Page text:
Why Soldiers Love The AT-4

U.S. Army/Spc. Brett Hurd

GRAFENWOEHR, Germany — The AT-4 may be a disposable, low-cost alternative to more robust anti-tank systems, but it’s a crowd favorite. Weighing in at less than 15 pounds, the light single-shot weapon is a very popular piece of Army equipment.

The AT-4, built by Sweden’s Saab Bofors Dynamics, was introduced into the United States’ arsenal in 1983, and has since been applauded by soldiers for its sheer simplicity, and the sensation they get from firing it.

“Firing the AT-4 is a rush to me,” said Spc. Elliot Cason, an infantryman with the Army’s 2nd Cavalry Regiment. “It’s louder than you think it will be, but it’s awesome when you hear and feel the ‘boom’ as the projectile explodes from the tube."

That “boom” from the 440-gram HEAT (High Explosive Anti-Tank) round zipping out of the lightweight, fiberglass tube at 950 feet-per-second has proven to be unforgettable.

“I remember my first time firing an AT-4,” Cason said. “I was conducting a company-level live fire ... I was excited, (and) it took me a few seconds longer to line up the sights than normal. And when I pressed the trigger, feeling it kick as it sailed to the target, and the rush of adrenaline as it hit its mark, was awesome.”

One of the reasons so many soldiers enjoy firing the AT-4 is because of its ease of use. SAAB said on its website that the disposable weapon does not even require an expert gunner to operate it. “You simply aim, fire, destroy the target and discard the empty tube,” it said.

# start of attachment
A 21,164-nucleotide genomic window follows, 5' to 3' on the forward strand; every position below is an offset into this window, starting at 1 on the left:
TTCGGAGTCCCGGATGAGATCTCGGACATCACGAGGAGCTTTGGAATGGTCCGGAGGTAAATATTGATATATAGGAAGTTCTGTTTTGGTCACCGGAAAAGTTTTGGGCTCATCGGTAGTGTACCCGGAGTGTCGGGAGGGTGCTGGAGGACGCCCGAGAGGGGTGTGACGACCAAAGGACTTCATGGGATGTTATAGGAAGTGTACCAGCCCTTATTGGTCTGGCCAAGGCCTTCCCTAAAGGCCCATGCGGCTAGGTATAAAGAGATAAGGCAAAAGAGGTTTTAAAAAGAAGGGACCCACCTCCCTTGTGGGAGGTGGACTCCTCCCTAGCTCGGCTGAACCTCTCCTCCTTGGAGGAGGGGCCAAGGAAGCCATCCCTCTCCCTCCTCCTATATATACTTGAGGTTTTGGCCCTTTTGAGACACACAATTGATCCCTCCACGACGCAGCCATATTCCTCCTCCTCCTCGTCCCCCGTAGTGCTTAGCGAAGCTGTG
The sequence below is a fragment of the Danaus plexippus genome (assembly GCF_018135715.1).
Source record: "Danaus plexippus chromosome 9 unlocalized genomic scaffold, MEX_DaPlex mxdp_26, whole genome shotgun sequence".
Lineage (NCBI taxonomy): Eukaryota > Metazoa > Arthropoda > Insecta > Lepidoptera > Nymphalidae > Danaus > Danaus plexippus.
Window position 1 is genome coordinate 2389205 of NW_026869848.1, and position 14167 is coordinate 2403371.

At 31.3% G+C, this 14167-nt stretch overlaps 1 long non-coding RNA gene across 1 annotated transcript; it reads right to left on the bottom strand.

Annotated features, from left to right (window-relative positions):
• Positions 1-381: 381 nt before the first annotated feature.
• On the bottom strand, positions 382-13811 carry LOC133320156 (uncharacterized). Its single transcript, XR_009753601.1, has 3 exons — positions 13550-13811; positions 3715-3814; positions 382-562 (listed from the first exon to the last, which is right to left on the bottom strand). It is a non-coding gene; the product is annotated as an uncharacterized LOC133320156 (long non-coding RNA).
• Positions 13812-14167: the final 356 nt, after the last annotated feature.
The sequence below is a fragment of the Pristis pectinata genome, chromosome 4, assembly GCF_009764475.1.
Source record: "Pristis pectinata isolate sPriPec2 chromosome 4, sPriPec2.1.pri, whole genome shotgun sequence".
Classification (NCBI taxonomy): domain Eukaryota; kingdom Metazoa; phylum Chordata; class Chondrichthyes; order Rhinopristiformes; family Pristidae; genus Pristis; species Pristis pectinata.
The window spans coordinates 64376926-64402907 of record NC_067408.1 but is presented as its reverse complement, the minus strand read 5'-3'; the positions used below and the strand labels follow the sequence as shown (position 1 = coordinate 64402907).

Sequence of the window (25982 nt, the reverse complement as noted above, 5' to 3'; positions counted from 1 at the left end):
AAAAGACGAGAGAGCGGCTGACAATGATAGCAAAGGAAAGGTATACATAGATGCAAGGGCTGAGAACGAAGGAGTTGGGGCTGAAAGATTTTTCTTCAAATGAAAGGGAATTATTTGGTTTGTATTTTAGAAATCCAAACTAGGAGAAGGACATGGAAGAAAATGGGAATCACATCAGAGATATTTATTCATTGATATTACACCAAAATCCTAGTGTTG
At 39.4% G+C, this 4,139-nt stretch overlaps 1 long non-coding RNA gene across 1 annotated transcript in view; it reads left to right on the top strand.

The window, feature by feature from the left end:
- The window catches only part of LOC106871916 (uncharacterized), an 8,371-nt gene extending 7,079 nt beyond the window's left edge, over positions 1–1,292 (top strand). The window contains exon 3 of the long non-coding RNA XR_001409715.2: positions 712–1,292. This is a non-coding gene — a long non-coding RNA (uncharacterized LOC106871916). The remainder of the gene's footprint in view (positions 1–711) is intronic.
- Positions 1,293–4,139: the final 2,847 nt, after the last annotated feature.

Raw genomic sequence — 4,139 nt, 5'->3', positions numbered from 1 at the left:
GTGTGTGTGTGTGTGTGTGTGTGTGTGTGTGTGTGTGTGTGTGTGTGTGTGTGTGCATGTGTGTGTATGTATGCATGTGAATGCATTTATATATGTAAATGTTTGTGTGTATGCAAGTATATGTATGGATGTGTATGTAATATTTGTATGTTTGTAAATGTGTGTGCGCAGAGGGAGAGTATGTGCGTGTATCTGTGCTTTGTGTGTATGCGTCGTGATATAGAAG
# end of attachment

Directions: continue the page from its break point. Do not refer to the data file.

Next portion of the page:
It can also be used against buildings or fortifications, or against exposed infantry.

However, this little tube of destruction is not without its drawbacks.

“Compared to many modern shoulder-launched weapons, the AT-4 is a relatively short-range, unguided weapon”, said senior policy researcher at the RAND corporation John Gordon. “It is much less capable than the Army’s Javelin which can operate at much longer ranges. However, it is much cheaper and still a relatively versatile weapon.”

The AT-4 also lacks of the kind of stopping power that heavier, anti-armor systems have. Still, most soldiers like it anyway.

“I like that it gives me a sense of security, knowing that we have the capability to take on more than just dismounted troops, however, it does not give us the ability to take on all armored vehicles,” said Cason. “Regardless, I think it’s an excellent weapon to have in the army. It’s very versatile, and it adds to what a well-trained infantry squad can accomplish”.


©2018 the Stars and Stripes. Distributed by Tribune Content Agency, LLC.



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